Raven, id and Activision showed off Wolfenstein at a pre-New York Comic Con event. While I wasn't allowed to get my hands on the game, Peter Sokal, community manager for id, was on the sticks to provide the guided tour. Unsurprisingly, Sokal was mum on the game's release, “It’ll ship when it’s done. I know, we should probably trademark that line and have other developers pay us five bucks every time they use it.”
The game once again pits you as American Army ranger BJ Blazkowicz against a whole passel of Nazis for some first-person shooter mayhem. This time around, major plot elements of sci-fi and occult black magic keep this game from reminding you of Call of Duty: World at War. “When you take into account the science fiction and the mysticism, calling Wolfenstein a good WWII game is like calling the original Indiana Jones a great WWII movie.”
As BJ, you’re tasked with winning an arms race of sorts. The Nazis are developing new weapons by tapping into the occult powers of the Black Sun, a semi-alternate universe that BJ himself can access through a special amulet. The developers decided to give BJ a little help this time, providing non-player characters to aid in the battles and help push the story.
You start the game with a group of resistance fighters called the Kreissau Circle, a group of German resistance fighters from the city of Eisenstadt. Everything looks pretty typical at first. You blow away Nazis with an MP-40 submachine gun and a Kar-98 rifle. Blowing up a train, supposedly holding a Nazi weapons cache, releases a massive amount of occult energy and things get weird all of a sudden. Furniture, debris and men start floating in mid air, which gives you the opportunity for the first hovering-Nazi-killing-spree in the history of gaming.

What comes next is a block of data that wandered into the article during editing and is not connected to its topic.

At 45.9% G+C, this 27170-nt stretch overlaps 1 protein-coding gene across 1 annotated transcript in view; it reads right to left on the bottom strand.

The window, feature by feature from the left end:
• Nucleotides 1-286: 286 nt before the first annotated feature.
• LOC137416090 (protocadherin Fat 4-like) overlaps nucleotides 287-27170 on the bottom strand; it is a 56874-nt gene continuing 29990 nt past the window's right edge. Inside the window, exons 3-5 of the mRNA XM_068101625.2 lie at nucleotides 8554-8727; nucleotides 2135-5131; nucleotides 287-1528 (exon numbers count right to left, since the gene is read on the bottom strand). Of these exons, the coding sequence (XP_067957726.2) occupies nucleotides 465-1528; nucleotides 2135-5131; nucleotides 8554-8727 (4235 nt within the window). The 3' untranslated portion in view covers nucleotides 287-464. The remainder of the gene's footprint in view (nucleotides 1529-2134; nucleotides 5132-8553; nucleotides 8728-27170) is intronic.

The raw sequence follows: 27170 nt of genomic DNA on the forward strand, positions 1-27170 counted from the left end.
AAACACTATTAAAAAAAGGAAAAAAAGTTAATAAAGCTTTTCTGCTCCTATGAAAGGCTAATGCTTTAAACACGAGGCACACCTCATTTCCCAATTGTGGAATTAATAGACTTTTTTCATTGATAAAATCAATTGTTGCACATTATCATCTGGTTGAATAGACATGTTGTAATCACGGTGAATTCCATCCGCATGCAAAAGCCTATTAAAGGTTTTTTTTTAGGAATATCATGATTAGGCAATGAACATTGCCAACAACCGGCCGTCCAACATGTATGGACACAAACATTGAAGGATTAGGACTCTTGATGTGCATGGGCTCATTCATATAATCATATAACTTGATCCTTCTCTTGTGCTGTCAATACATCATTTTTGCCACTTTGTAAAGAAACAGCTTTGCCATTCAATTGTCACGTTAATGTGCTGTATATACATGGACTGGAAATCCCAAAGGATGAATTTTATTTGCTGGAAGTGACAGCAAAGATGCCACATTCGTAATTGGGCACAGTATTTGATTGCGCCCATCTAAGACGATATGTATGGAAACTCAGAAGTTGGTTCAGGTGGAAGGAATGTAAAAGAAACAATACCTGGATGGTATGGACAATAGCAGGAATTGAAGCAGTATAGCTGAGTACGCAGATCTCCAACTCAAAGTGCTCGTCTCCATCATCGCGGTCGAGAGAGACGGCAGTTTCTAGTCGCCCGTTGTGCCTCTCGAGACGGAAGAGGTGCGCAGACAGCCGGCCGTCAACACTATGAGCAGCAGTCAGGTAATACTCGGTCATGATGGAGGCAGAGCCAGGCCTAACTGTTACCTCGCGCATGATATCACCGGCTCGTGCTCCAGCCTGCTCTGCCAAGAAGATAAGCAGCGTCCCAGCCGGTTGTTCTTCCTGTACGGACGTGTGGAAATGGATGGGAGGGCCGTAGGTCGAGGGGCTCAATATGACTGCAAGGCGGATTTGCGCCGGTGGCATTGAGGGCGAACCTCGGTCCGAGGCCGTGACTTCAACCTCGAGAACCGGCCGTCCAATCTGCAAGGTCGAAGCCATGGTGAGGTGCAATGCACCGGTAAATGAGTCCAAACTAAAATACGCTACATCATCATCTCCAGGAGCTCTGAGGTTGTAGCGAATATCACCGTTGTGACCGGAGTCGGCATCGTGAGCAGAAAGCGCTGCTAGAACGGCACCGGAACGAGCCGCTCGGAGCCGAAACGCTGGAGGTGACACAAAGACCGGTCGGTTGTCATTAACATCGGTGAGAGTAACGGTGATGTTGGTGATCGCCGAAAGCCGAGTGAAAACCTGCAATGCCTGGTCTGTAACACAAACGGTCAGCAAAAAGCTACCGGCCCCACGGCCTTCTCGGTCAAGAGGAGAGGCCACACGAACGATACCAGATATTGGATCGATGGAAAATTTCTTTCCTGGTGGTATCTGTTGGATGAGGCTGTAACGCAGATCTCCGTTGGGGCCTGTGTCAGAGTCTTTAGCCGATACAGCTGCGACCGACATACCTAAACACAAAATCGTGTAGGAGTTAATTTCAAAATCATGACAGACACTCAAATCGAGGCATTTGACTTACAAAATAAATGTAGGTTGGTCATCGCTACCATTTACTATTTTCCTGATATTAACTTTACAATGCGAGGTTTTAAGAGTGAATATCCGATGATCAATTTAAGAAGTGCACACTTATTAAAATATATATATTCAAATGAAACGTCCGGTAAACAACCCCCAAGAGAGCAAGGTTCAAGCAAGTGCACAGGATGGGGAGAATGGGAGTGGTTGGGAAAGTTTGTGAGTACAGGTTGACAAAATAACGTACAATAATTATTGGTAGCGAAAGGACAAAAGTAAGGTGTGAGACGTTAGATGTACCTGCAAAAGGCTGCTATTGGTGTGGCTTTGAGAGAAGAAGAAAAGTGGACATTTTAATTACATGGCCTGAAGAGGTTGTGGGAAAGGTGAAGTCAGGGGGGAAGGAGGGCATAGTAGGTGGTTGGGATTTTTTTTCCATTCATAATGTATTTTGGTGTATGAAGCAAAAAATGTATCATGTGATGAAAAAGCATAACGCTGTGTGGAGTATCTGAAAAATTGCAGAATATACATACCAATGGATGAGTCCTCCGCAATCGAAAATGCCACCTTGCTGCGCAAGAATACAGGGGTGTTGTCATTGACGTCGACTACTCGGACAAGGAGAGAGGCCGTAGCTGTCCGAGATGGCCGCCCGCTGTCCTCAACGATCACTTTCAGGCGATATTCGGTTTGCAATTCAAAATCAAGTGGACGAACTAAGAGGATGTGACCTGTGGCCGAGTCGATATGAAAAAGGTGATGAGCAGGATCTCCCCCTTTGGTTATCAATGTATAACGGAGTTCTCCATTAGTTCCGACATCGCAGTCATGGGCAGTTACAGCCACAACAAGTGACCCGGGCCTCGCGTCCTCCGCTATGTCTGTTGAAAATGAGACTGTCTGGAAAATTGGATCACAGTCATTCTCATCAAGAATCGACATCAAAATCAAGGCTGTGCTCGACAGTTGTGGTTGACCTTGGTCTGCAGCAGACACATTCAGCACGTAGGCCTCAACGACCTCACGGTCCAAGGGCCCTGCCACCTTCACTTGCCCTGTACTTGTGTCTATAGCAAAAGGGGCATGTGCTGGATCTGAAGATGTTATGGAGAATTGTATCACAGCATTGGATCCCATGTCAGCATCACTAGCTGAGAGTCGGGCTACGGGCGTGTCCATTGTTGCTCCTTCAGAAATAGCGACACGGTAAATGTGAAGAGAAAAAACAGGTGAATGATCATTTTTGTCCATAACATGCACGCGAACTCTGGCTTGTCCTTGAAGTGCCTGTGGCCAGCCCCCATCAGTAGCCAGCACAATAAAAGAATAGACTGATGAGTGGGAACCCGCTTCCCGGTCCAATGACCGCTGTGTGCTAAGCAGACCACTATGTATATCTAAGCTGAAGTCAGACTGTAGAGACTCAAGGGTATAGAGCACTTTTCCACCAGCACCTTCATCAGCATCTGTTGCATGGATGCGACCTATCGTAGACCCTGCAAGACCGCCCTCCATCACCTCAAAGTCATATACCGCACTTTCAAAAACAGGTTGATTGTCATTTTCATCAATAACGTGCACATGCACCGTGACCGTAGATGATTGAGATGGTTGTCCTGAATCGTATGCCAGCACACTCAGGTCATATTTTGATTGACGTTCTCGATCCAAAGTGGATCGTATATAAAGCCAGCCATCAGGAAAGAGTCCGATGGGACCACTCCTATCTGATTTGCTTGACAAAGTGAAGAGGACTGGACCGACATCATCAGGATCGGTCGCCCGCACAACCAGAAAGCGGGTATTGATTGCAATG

In the second (and last) level Sokal displayed, BJ fights his way through a churchyard. The mystic side of the game comes more heavily into play. You can access the powers of the Black Sun by entering The Veil. While in Veil-mode, BJ has heightened perceptions, the ability to slow down time, and even the ability to walk and shoot through certain walls. The Veil also shows you the weak points on upgraded enemies, like the first occult particle cannon-wielding Nazi supersoldier, who inconsequentially, reminded me of a extremely militant Ghostbuster with a leather fetish.
A weapons upgrade system allows you to purchase items such as extended clips and silencers. You can also pick up new sci-fi weapons, like the Nazi particle cannon, after killing enemies. “You never have to lose weapons or manage your arsenal. We didn’t want to limit the player that way,” says Sokal, “Especially since they get to purchase upgrades.”
The game was running pretty smoothly, though Sokal referred to the game as a pre-Alpha build (which he demoed on the Xbox 360). But the enemy AI looked tight as Nazi’s fanned out, found cover and brought the pain to BJ and his crew of friendly Krauts.
As for the million-dollar question I know you’re wondering about, the answer is nein. “We all love Mecha-Hitler, but he didn’t fit in the storyline of this game and we didn’t want to shoehorn him in there.” Either way, Wolfenstein looks like it’s paving a road to yet another sequel. Maybe next time you can take the fury directly to the Fuhrer.